Generativity ~ it’s a word that I learned from the psychoanalyst Erik H. Erikson and one that has been on my mind as of late. I quite like the sound and meaning. It’s broadly defined as “creativity” and “productivity” but also more specifically in Erickson’s book as “the interest in establishing and guiding the next generation.” So we’re not only talking about making babies here although implied, but something much greater I think.
Enter the word “values.” Doesn’t have to be a nasty word. They are important to all of us. However, I am particularly fond of those that don’t require exclamation, proclamation, or defending. I prefer values that are simply lived, learned and passed on through observation. No words required. Pretty powerful stuff if you ask me.
How we live and the quality with which we live it is, I am learning, is more formative in shaping our little one’s hearts and minds than mastering the helpful hints offered in any parenting how-to book. Parenting (or mothering/fathering in any form not necessarily biological) is a creative endeavor. An art, not a science. This of course is MUCH easier said than done.
So, what do I hope to model to our little one? There is the obvious: empathy/compassion, the ability to laugh at one’s imperfections, that there are many “right” ways out there, and that all questions are welcome (at least they are under our roof). But there are also some little things that are important to me. A couple as follows:
1. Homemade bread. (I have this fantasy that Milo, years down the road opens up his lunch pail alongside his buddies at recess and to his horror and his mom’s delight, discovers that his is the only PB&J made on really grainy healthy homemade bread).
2. Fresh Flowers. From the garden, preferably.
Why the bread and flowers? Could be because they give me joy or that bread and flowers carry a symbolic meaning much greater than their component parts: flour, flowers, yeast and water. I think it’s more of the latter than the former. I take that back. It’s both. Generativity isn’t limited to character formation but also the preservation of lost arts. Interesting the resurgence today of so many of these lost (home) arts: beer and wine making, knitting, canning…I even surprised myself when we walked home from the library a couple of weeks ago with two quilting books stowed safely in that handy compartment under our boy’s stroller. Perfect for books and other delightful free finds along the side of the road.
Milo will undoubtedly make his own conclusions about things such as: homemade bread sucks where’s the Wonder bread? The kid may even have terrible allergies: no gluten, no peanuts, no pollen. What a dud. But I must remain flexible and respect that he is in fact different from me. But I can only hope that the little things we do count somehow. That fresh bread and flowers communicate something deeper and more lasting. Such as, although life can be at times terribly burdensome it is also peppered with bits of joy.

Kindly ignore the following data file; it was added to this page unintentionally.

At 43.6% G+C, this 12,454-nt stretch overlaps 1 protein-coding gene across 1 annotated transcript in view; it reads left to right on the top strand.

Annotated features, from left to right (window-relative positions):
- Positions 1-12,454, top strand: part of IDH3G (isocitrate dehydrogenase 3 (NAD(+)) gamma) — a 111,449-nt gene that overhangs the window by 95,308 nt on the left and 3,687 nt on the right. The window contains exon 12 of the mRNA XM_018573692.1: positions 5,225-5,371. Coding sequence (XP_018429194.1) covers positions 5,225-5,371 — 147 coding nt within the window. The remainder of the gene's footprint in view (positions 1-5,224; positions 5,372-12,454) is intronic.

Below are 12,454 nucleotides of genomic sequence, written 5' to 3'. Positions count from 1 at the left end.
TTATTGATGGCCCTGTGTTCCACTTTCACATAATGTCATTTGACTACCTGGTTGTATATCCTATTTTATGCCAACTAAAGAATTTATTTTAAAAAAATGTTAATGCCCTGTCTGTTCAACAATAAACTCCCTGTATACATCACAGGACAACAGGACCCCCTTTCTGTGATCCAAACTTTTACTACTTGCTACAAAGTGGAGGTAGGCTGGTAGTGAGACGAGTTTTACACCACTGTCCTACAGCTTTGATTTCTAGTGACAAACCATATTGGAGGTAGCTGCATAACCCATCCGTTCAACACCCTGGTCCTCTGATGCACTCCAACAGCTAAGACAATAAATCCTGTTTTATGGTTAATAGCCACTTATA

Or more broadly, how we live matters and the quality with which we live it can be passed on by people big and small.
Otherwise known in these parts as domestic arts. I am reading a deliciously inspirational book that articulates both in word and image what I feel on a good day about those tasks that we engage in daily, weekly, monthly, that help keep the household in order and in turn, our hearts and minds. The author (her name’s Jane Brocket) says it so much better than me, really. My case in point:
“The gentle art of domesticity is the felicitous application of practical skills to the spaces in which we live. It requires a desire to make instead of consume, a triumph of activity over passivity and a return to using our hands and imaginations rather than a reliance on screens and technology…”
So much freedom and abundance at our fingertips. Jane also insists that you don’t have to keep your house spic-and-span to be a domestic artist either. A tear just fell from thine eye. Thank you Jane Brocket for loving me just the way I am. And love your name by the way. It just oozes domestic artist of the English sort. Which I envy.
And so I have dabbled these past few weeks in some explicit domestic artistry not only in terms of how to creatively use my time as we wait for the arrival of our little one but how to “felicitously” consume the food already in the fridge and pantry instead of making my typical reflex run to the grocery. The outcome (besides saving some frozen hot dogs from their impending freezer burn death)?
I have become a zucchini bread MACHINE.
Which takes me back to my childhood, particularly to memories of going to my aunt’s house in the dry dusty mountains of East San Diego County and her slathering a nice buttery portion onto my own slice for me to enjoy as I swing on her outdoor enclosed porch. Aunt Bonnie, can you send me your recipe?
There are oodles of books that address the topic of abundance and scarcity, which I think speaks to the heart of the matter for the home economist, domestic artist, what-have-you. It’s not only about creative use of what we already have but also finding value and dare I say “joy” in the doing so. As one of my mentor’s recently pointed out, it’s not that buying or needing things is BAD but the virtue of discovering that really, we don’t NEED very much to be rich. This is some old wisdom. Nothing new. But wisdom that I always seem to gain in being reminded of.
There is something quite rich about making 6 loaves of zucchini bread out of one gi-NOR-mous squash from the garden. Or even specialer, a friend’s garden.
And also something rich in waiting I am learning. Even though it feels like you are doing nothing.